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How to Evaluate Identity Theft Protection Programs

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The Federal Trade Commission is a consumers front line of defense against consumer fraud.

Federal Trade Commission, 2010

In 2008 the FTC published a brochure – To Buy or Not To Buy. In it, they say most identity theft protection programs charge you to do things you can do yourself for free. That doesn’t mean they have no value, though. In fact, identity protection programs have become more popular for the past several years.

There are many different ways an identity theft program can help. Most services have two or three of these components. Here’s a brief guide to help decide if a specific program is right for you.

Credit Monitoring

According to a FTC Identity Theft report, more than half of all identity theft victims reported a new line of credit opened in their name by the identity thief. It also says those accounts took longer to discover and clear up.

A monitoring service lets you know if something shows up on your credit report, like a new line of credit or a charged-off debt. If you want to safeguard your identity, experts agree this is the best place to start.

But credit monitoring is like a smoke detector. All it will do is let you know you have a problem. If an identity thief is using a credit card number they stole from you, it may not even do that.

The downside is that credit is just a part of your identity. There are 8 types of identity theft. Credit monitoring only helps with one.v

Reimbursement Services

An identity theft reimbursement program is often part of a homeowner’s policy, and don’t cost much. It may even be free. Ask your insurance agent for coverage details, but here’s an idea of what to expect.

  • Minor out-of-pocket expenses like sending certified mails or making long distance phone calls.
  • Some time off work may be reimbursed at your rate of pay. If this is part of your program, plan on paying taxes next year for using it.
  • Limited legal fees for things like re-applying for home loans.
  • Money taken from your bank account or put on a credit card will be considered “actual losses.” These services don’t pay you back for actual losses. You may be able to get your money back from the bank, though.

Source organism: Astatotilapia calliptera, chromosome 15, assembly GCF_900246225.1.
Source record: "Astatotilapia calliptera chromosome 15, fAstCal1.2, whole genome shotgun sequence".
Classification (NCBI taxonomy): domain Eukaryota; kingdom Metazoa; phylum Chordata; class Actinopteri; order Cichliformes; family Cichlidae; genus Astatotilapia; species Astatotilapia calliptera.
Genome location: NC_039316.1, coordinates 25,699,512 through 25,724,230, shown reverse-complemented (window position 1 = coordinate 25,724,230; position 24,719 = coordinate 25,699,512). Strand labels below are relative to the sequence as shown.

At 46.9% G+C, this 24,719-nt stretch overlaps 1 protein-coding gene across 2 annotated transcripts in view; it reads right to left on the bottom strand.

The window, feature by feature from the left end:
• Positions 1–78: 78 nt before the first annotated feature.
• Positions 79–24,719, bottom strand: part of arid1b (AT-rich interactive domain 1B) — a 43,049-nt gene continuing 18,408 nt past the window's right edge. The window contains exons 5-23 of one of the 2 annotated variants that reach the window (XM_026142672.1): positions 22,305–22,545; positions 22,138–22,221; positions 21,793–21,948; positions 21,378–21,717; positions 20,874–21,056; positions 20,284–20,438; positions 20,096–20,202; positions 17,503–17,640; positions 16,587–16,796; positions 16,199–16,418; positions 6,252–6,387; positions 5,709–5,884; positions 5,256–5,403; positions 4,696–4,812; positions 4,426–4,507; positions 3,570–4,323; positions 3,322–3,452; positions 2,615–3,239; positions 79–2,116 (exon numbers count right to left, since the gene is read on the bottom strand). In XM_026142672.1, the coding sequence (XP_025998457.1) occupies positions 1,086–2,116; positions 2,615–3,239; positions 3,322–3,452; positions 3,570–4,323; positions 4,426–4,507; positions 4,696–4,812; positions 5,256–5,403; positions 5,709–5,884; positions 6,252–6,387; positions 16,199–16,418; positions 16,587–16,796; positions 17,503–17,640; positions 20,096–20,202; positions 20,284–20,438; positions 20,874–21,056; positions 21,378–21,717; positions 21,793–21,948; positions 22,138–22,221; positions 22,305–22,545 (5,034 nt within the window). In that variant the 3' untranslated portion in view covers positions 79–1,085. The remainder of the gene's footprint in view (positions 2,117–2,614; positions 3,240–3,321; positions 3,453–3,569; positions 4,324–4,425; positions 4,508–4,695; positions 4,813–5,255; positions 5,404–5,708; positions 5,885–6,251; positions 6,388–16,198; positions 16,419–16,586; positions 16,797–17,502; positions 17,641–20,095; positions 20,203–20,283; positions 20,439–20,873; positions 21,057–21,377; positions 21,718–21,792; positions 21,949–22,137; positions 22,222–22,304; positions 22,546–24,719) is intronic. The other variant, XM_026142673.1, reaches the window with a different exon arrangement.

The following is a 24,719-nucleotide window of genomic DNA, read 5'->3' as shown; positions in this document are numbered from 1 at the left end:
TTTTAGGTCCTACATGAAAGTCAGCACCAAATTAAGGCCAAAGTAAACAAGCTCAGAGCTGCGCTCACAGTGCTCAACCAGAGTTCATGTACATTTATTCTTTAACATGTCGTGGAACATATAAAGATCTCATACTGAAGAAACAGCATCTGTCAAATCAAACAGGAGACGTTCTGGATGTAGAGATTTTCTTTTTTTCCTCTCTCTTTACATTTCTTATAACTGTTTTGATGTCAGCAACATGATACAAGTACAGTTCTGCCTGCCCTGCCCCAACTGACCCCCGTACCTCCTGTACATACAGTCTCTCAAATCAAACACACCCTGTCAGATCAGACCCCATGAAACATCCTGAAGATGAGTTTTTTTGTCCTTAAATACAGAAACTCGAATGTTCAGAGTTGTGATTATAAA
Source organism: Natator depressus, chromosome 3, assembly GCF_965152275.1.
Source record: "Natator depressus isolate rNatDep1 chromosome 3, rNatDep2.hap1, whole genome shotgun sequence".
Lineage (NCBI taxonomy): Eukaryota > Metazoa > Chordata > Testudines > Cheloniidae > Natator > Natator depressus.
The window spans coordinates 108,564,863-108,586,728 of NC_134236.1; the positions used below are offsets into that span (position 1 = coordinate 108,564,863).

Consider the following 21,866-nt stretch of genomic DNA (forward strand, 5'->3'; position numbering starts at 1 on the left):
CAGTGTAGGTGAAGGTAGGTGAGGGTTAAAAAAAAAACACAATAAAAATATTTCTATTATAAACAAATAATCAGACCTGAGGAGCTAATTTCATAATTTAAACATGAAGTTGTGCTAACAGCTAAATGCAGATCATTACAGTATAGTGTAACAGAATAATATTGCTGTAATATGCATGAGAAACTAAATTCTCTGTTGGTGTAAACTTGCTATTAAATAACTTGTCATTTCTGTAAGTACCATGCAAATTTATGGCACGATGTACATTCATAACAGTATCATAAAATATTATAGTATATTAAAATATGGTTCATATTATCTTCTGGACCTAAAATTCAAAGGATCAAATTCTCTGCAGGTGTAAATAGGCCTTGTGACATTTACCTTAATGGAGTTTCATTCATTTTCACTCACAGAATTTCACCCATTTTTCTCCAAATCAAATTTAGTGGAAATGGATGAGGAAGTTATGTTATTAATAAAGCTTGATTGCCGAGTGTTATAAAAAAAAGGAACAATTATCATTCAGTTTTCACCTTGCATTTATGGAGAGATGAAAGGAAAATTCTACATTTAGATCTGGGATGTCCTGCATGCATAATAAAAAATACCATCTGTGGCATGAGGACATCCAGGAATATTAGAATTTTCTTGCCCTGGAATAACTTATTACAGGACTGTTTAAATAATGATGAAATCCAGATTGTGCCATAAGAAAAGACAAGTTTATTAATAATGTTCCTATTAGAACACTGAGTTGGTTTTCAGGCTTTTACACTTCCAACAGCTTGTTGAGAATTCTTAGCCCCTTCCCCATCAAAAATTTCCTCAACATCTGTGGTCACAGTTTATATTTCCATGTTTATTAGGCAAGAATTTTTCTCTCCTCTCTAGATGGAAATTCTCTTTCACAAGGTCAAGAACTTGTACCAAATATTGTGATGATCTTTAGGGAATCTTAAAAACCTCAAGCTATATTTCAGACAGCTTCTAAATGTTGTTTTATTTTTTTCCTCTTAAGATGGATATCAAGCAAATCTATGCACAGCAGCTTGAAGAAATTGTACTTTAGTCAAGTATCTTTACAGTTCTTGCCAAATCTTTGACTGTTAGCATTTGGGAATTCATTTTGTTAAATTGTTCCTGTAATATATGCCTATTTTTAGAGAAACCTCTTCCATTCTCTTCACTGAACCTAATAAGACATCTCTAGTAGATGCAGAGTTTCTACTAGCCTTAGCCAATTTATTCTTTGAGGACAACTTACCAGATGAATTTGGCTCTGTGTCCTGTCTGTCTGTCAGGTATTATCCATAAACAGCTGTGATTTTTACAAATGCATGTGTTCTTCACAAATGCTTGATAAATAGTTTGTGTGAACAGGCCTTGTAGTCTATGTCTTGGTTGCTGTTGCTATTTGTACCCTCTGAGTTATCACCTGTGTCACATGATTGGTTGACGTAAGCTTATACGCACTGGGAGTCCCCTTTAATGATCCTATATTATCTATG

• However, you should expect to keep track of everything you spend fixing the problem.

Resolution Services

Identity theft resolution services help guide you through fixing the problem. If you’re a “hands on” person, you’ll love them. Some will assign you an agent, others operate like call centers – whoever you get on the phone is your help for the moment. The person you talk with will have different titles – guide, advocate, counselor – but they will all do the same thing: tell you what to do next. They usually work from a standard script and step-by-step guide.

  • Most resolution services will walk you through these steps.
  • Some will send you a “recovery packet” with form letters and contact numbers.
  • They may provide you with forms or software to track your progress.
  • They may even keep track of your progress and remind you if something still needs to be done.

Restoration Services

There are a couple of identity theft restoration services that will fix your problem for you. For these to work, you have to sign a limited power of attorney. This lets the company act in your name, so be sure to understand exactly what you’re signing.

  • Restoration services tend to cost a bit more than the other programs. People that use them, though, say they’re well worth the cost.
  • Just because you sign a power of attorney for a service doesn’t mean it’s a restoration service.
  • Some companies say they do restoration, but are actually resolution programs. Find out how much work they do for you before signing up.

Prevention Programs

Some programs say they can prevent identity theft from happening to you. But Uncle Sam has spent thousands of man-hours and millions of dollars trying to figure out how to stop identity theft. They’re still working on it. So it’s hard to believe a private company can do it for $10-$15 a month.

Legal Help

Identity theft usually causes legal problems for the victim. Some states have even set up a special legal process to help victims recover. But most protection services exclude or limit access to legal help. You can call your state attorney general’s office or legal aid for direction. They may refer you to the state bar, who will refer you to a lawyer.

You might be able to save some money, though. Check with your HR person at work. Many companies offer legal services through their EAP, or have a pre-paid legal program as a voluntary benefit.

Finally, most identity theft services only help if you have them in place before you need them. There are programs (and individuals) who will work with you after the fact. There is little oversight for these programs, so use your best judgment before working with them.

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